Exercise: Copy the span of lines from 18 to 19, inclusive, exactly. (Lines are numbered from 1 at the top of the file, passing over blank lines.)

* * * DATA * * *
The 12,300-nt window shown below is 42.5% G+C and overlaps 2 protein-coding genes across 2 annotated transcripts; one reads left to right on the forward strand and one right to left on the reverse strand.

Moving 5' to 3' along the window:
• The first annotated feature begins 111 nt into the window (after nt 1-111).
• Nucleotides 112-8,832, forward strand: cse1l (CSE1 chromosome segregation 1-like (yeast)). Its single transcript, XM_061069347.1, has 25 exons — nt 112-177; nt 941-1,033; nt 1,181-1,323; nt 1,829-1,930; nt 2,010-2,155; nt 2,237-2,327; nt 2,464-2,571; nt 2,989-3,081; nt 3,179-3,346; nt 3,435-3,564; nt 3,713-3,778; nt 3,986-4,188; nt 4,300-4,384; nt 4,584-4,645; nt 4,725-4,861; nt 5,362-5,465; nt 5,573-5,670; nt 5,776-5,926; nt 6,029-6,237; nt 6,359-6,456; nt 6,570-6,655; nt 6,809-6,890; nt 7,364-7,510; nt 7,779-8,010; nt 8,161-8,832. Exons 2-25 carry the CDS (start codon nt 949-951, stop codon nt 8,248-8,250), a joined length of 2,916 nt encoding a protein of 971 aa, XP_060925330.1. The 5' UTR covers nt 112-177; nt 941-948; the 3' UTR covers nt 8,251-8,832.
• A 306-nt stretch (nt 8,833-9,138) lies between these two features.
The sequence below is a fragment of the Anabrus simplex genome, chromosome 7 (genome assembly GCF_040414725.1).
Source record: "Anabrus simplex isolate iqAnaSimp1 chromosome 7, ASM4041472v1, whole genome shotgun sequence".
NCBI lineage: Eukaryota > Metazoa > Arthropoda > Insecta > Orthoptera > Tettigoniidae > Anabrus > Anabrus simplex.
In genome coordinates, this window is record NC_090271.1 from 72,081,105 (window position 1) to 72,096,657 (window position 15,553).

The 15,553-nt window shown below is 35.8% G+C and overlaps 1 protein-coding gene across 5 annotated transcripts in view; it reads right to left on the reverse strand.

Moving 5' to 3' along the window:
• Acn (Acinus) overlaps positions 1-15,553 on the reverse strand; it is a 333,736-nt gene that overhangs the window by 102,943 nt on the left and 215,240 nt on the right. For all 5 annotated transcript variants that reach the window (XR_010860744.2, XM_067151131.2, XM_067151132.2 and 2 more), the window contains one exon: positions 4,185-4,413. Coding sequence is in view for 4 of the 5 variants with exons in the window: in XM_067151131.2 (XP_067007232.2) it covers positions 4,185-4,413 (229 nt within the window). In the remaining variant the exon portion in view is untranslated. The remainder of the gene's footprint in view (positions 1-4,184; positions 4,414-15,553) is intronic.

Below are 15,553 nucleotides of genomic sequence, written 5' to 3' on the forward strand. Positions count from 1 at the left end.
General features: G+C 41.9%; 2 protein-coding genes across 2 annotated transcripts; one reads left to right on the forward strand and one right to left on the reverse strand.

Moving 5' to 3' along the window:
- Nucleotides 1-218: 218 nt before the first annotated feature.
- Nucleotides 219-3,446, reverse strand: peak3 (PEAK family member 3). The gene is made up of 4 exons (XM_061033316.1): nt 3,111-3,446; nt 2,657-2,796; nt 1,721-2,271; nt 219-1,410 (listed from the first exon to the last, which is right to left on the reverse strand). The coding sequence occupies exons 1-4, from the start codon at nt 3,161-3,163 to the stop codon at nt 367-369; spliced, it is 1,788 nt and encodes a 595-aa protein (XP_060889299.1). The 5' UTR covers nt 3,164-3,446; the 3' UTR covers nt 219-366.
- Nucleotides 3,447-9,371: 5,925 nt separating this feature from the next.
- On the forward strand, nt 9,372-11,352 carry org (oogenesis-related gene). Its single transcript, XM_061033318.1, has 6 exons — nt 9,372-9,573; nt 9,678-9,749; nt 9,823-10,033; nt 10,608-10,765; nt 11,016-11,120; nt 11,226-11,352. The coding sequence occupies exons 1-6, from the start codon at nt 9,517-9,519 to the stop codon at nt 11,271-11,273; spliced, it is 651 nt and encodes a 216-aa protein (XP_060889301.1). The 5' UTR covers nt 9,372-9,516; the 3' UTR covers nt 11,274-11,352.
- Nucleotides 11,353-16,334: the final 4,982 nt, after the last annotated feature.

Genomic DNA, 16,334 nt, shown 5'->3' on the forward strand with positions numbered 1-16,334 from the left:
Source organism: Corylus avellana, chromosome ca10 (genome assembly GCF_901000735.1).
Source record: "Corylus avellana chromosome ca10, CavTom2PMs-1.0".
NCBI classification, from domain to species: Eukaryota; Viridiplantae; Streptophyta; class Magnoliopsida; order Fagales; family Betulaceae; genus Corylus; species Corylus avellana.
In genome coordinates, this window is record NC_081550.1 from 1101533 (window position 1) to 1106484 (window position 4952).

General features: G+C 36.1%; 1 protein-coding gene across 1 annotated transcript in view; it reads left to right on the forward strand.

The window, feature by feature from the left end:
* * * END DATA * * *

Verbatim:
- Nucleotides 3,447-9,371: 5,925 nt separating this feature from the next.
- On the forward strand, nt 9,372-11,352 carry org (oogenesis-related gene). Its single transcript, XM_061033318.1, has 6 exons — nt 9,372-9,573; nt 9,678-9,749; nt 9,823-10,033; nt 10,608-10,765; nt 11,016-11,120; nt 11,226-11,352. The coding sequence occupies exons 1-6, from the start codon at nt 9,517-9,519 to the stop codon at nt 11,271-11,273; spliced, it is 651 nt and encodes a 216-aa protein (XP_060889301.1). The 5' UTR covers nt 9,372-9,516; the 3' UTR covers nt 11,274-11,352.